Family and serenity rank high for ex-Alouettes star QB Anthony Calvillo

CFL veteran brought a message of hope to Laval English-Speaking Senior Wellness Centre

If male attendance at the Laval English-Speaking Senior Wellness Centre on March 24 was somewhat higher than it usually is, this was perhaps not completely surprising, since men do tend to have a greater appreciation for sports heroes like legendary former Montreal Alouettes quarterback Anthony Calvillo.

But as the wellness centre’s director, Kevin McLeod, pointed out, the story of Anthony Calvillo’s journey through the 20 years he spent playing pro football isn’t just about excelling at athletics. The 50-year-old native Californian, who retired from active play in 2013, has had quite a tough life journey.

Family first for Calvillo

As a teenager, Calvillo played a range of sports, but excelled especially at basketball and football. Having grown up in a family where his father was alcoholic and abusive, he found comfort from mentors that included many sports coaches, and eventually extended family members.

“It’s never too late to do something that you want to do,” said Anthony Calvillo, drawing on one of the lessons he said he learned during his 20-year career in professional football. (Photo: Martin C. Barry, Newsfirst Multimedia)

“For me, it’s always been about family,” Calvillo said. “I did not have the best environment growing up. I saw certain things, and I knew deep in my heart that was not what I wanted for my family. I wanted to make sure that they did not have issues with alcohol. And, of course, domestic violence was the last thing I wanted for them. So, for me it was always important that I was able to break that cycle.”

Made his mark with the Als

Calvillo today is the quarterbacks coach for the Alouettes. Although he began his career with the short-lived CFL U.S. expansion Las Vegas Posse and also played for the Hamilton Tiger Cats, it was with the Montreal Alouettes that he made his lasting mark.

He signed as a free agent with the Als in 1998, becoming one of the most outstanding quarterbacks in history. He led the Alouettes to the 2002 Grey Cup – their first in 25 years – and was named the most valuable player in the game.

In all, Calvillo won three Grey Cup championships, in 2002, 2009, and 2010, and was named the Grey Cup Most Valuable Player in 2002. He also won the CFL’s Most Outstanding Player Award three times, in 2003, 2008 and 2009.

Bernice Chyfetz of Chomedey was one of two members of the Laval English-Speaking Senior Wellness Centre who won a draw for an Alouettes player jersey autographed by the team’s former No. 13 star quarterbck Anthony Calvillo. (Photo: Martin C. Barry, Newsfirst Multimedia)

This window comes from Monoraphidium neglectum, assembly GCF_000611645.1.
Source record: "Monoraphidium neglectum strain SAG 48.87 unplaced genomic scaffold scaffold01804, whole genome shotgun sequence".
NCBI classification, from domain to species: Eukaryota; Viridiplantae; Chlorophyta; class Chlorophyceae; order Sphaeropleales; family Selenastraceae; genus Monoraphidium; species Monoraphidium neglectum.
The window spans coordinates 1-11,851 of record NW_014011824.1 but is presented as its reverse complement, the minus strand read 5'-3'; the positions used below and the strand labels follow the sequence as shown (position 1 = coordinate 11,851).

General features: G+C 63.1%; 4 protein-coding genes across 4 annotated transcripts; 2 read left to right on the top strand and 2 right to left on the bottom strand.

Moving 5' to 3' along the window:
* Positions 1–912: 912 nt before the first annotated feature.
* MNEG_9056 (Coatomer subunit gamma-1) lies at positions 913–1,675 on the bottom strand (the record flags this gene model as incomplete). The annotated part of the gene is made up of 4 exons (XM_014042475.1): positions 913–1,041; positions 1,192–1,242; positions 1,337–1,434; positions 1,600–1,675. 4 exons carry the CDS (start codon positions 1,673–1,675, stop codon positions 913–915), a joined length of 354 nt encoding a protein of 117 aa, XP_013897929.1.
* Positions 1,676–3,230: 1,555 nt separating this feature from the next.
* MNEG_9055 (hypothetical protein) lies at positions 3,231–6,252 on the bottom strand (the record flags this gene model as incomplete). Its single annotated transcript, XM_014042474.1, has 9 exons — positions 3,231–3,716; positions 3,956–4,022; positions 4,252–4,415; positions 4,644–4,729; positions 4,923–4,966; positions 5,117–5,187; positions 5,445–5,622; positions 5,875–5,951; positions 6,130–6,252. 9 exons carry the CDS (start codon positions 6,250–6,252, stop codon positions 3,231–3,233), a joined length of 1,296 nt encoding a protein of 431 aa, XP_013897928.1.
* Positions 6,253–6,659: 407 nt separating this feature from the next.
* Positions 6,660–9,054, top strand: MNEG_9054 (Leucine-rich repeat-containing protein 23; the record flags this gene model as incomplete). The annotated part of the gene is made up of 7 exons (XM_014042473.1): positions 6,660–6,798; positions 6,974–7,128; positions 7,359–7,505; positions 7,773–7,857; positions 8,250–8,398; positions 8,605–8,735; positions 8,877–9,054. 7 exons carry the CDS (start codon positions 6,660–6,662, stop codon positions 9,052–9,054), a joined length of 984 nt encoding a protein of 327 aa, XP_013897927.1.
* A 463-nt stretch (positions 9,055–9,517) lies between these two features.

A life with ups and downs

Calvillo was professional football’s all-time passing yards leader from 2011 to 2020, and remains first in all-time CFL passing yards. In his career, he passed for 79,816 yards and is one of nine professional quarterbacks to have completed over 400 touchdown passes.

In 2010, following an on-field injury, Calvillo found out he might be suffering from cancer. It was not the first time he’d heard the C word, since his wife had previously received a cancer diagnosis. (Calvillo’s in-laws are Chomedey residents of Greek heritage.)

Although he had surgery to remove his thyroid gland and knew his cancer wasn’t life-threatening, his wife’s was far more serious, although she achieved remission and is in good health today.

Through all of this, Anthony Calvillo eventually managed to arrive at an important conclusion. “It’s never too late to do something that you want to do,” he said, “something that you thought about and said you would do it – but what happens is you push it off.”

State of the Alouettes

Regarding the currently lamentable state of the Alouettes (the team was eliminated last November from the 2022 Grey Cup finals by the Toronto Argonauts and hasn’t made it all the way to the big game since 2010), Calvillo had this to say.

‘For me, it’s always been about family’

“For years, we had an owner with Mr. Bob Wetenhall, who I was associated with for many years,” he said. “And I’ve learned this: that winning, in any organization, it starts from up top with leadership and it funnels its way on down.”

Better days in store, he says

He said the last owner, Gary Stern, ran everything well financially. “The bills, everything was paid and stuff like that. But there were other things that were going on that I still don’t know about that put a lot of pressure on Danny Maciocia, our general manager.

“But the current ownership with Mr. Péladeau, again there’s a lot of excitement,” he added. “It seems that financially it’s not going to be an issue. But what I’m encouraged about is the fact that, talking to Danny Maciocia the general manager, is Mr. Péladeau’s going to let Danny do his job.”